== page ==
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Is there a package for specifying optimization problems, such as in linear programming, quadratic programming, convex programming, etc.?

Or do I have to write my own code with align, constraints and so on? I thought that there might be a very elegant way to specify a min/max problem with some constraints below it.

I am talking about something like Example 2.2 in http://people.ucsc.edu/~rgil/Optimization.pdf.

EDIT: Following a request below, I add an illustrating example of a problem I had with align.

\min && n \\
\mathrm{s.t.} && xxxxxxx \\
&& yyyyyyyyyyyyyyyyyyy \\
&& zzzzzzzzzzzzzzzzzzz

What happens is that n is aligned to the far left. I want all of the left columns to be centered below each other. This is my way of formulating a constrained optimization problem, if someone has a better idea I will be glad to hear about it.

If I use only two columns, there is almost no space between $\min$ and $n$. I am almost tempted to use eqnarray :-)

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I am not familiar with the desired formatting. Could you please add an image of (or provide a link to) some example of what you want to achieve? –  Gonzalo Medina May 30 '11 at 17:57
Example 2.2 in people.ucsc.edu/~rgil/Optimization.pdf –  kloop May 30 '11 at 18:12
Maybe I am expecting for too much from latex, and it can be just as easily done as using begin{align} end{align}. I thought there might be a more elegant way to do it. Thanks. –  kloop May 30 '11 at 18:13
perhaps you could edit your question to provide the link there and not just in a comment? –  Gonzalo Medina May 30 '11 at 19:00

2 Answers 2

The align of alignat environments (from amsmath) seem the way to go here; in some cases you could use \intertext (or \shotintertex from the mathtools package) for interrupting some multiline displays while still maintaining the alignment points.

EDIT: As a side note, the set of equations in Example 2.2 (in the document you linked in a comment) that goes after "Then," was probably typeset using eqnarray; you should avoid using this environment since the spacing surrounding the equal sign is bigger than for the other aligning environments, rendering the document somehow inconsistent. This nice article from Lars Madsen explains (and illustrates with examples) why eqnarray shouln't be used anymore: Avoid eqnarray!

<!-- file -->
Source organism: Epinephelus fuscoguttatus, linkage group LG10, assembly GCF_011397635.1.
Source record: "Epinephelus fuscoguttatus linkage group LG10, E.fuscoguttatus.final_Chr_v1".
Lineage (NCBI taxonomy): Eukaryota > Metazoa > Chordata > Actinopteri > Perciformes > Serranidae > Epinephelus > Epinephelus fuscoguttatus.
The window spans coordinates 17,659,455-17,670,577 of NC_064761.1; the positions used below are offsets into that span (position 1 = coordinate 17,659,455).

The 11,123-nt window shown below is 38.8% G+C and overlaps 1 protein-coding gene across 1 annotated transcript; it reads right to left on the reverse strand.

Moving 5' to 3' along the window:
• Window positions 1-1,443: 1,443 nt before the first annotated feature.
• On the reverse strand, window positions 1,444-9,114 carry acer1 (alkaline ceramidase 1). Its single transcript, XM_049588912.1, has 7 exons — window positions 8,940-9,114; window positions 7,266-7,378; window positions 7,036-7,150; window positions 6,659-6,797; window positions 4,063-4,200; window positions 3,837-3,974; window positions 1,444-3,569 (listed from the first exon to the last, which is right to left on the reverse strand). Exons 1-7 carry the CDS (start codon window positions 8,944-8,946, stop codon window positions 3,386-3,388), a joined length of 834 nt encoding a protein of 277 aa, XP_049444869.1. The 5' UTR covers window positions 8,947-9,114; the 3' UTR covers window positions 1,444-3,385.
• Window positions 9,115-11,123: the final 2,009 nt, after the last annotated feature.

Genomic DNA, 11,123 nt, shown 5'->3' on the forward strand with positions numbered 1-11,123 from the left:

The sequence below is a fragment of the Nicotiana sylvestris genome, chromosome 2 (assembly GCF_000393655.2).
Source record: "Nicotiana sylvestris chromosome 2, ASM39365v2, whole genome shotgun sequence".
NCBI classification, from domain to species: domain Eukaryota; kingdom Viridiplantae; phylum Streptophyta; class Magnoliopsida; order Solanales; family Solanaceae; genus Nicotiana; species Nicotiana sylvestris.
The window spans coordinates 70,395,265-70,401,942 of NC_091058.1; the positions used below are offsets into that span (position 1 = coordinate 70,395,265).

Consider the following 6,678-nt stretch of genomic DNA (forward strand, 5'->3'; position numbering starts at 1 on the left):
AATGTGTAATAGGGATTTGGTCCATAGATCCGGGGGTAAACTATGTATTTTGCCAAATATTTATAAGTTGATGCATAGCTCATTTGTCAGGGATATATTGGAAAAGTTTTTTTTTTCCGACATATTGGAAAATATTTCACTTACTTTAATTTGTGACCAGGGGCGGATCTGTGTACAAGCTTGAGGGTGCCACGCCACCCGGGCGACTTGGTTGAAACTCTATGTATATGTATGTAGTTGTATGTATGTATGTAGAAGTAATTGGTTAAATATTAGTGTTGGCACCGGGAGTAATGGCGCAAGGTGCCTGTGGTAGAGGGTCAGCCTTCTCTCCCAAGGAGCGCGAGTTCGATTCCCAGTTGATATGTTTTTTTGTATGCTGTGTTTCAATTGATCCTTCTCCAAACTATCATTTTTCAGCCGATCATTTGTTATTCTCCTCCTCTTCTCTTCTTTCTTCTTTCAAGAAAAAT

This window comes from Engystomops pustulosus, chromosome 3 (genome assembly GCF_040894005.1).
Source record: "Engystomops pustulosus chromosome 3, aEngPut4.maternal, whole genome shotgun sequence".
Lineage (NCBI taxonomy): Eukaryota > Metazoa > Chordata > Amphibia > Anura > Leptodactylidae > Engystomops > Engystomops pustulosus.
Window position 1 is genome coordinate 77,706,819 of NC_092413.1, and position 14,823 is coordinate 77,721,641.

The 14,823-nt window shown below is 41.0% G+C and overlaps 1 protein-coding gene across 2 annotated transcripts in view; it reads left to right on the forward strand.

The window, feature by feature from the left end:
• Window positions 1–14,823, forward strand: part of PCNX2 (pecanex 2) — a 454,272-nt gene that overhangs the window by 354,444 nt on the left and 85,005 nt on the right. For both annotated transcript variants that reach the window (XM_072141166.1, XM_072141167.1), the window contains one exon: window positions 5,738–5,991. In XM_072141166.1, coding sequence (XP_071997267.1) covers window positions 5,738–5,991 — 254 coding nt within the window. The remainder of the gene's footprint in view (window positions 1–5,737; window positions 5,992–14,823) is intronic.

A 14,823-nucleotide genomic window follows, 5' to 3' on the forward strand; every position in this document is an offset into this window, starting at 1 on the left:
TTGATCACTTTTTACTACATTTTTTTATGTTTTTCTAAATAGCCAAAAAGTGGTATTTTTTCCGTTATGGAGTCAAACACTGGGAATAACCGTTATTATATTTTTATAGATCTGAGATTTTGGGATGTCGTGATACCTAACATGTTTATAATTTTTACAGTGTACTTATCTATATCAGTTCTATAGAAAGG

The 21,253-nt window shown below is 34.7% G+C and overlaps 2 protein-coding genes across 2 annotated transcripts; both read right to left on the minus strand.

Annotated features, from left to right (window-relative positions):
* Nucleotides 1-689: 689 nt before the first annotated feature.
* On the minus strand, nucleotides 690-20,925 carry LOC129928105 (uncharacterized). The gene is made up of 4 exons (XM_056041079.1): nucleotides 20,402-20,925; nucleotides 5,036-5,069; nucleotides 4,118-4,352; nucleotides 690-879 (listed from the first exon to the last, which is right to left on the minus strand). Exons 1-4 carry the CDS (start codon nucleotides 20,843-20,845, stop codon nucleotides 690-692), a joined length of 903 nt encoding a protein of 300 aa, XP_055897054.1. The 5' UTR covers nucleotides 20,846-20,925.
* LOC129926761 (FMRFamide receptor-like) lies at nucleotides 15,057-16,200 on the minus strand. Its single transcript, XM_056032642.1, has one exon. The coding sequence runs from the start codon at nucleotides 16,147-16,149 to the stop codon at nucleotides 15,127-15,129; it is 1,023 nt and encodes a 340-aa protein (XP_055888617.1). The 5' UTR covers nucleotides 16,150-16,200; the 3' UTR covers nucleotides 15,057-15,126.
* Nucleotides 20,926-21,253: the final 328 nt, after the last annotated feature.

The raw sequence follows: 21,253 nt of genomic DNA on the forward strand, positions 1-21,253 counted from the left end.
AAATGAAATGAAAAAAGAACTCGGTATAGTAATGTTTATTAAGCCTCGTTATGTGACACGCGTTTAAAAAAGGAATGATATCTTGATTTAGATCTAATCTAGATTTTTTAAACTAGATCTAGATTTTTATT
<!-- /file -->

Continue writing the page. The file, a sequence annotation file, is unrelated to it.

EDIT2: using an align environment you can write:



  \min  &\hspace{0.5em} n \\
  \mathrm{s.t.}   &\hspace{0.5em} xxxxxxx \\
  & \hspace{0.5em} yyyyyyyyyyyyyyyyyyy \\
  & \hspace{0.5em} zzzzzzzzzzzzzzzzzzz

share|improve this answer
when I use align, everything is aligned to the right. Is there a way to make everything centered? I couldn't find anything on google. –  kloop May 30 '11 at 19:22
@kloop: can you please add an example illustrating this behaviour? –  Gonzalo Medina May 30 '11 at 20:15
just did. thanks! –  kloop May 30 '11 at 20:33
@klooṕ: I've updated my answer adding an example given the desired alignment; I wasn't sure that this was what you desired; if it is not, please let me know, and explain in some more detail the kind of alignment that you want to achieve. –  Gonzalo Medina May 30 '11 at 22:22

This is another possibility, where I like the spacing:

    &\min          &&c^\top x + p^\top(b-Ax)\\
    &\textrm{s.t.} &&x \geq 0
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